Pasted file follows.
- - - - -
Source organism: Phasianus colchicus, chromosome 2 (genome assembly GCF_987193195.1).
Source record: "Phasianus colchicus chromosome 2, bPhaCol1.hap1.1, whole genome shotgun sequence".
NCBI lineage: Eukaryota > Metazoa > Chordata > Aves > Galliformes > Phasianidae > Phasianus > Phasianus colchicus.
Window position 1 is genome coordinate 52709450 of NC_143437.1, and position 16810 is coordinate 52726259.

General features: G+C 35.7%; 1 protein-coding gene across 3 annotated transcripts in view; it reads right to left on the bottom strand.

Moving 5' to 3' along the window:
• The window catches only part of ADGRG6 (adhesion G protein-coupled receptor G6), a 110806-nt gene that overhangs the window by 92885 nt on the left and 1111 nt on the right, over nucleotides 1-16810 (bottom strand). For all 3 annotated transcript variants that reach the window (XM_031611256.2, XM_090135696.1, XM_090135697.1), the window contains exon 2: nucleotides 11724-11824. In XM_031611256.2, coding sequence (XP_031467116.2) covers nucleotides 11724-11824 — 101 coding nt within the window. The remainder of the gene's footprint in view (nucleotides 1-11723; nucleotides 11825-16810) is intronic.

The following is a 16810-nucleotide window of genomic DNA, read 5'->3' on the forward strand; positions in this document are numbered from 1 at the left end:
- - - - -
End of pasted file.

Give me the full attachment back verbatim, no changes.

Source organism: Phasianus colchicus, chromosome 2 (genome assembly GCF_987193195.1).
Source record: "Phasianus colchicus chromosome 2, bPhaCol1.hap1.1, whole genome shotgun sequence".
NCBI lineage: Eukaryota > Metazoa > Chordata > Aves > Galliformes > Phasianidae > Phasianus > Phasianus colchicus.
Window position 1 is genome coordinate 52709450 of NC_143437.1, and position 16810 is coordinate 52726259.

General features: G+C 35.7%; 1 protein-coding gene across 3 annotated transcripts in view; it reads right to left on the bottom strand.

Moving 5' to 3' along the window:
• The window catches only part of ADGRG6 (adhesion G protein-coupled receptor G6), a 110806-nt gene that overhangs the window by 92885 nt on the left and 1111 nt on the right, over nucleotides 1-16810 (bottom strand). For all 3 annotated transcript variants that reach the window (XM_031611256.2, XM_090135696.1, XM_090135697.1), the window contains exon 2: nucleotides 11724-11824. In XM_031611256.2, coding sequence (XP_031467116.2) covers nucleotides 11724-11824 — 101 coding nt within the window. The remainder of the gene's footprint in view (nucleotides 1-11723; nucleotides 11825-16810) is intronic.

The following is a 16810-nucleotide window of genomic DNA, read 5'->3' on the forward strand; positions in this document are numbered from 1 at the left end: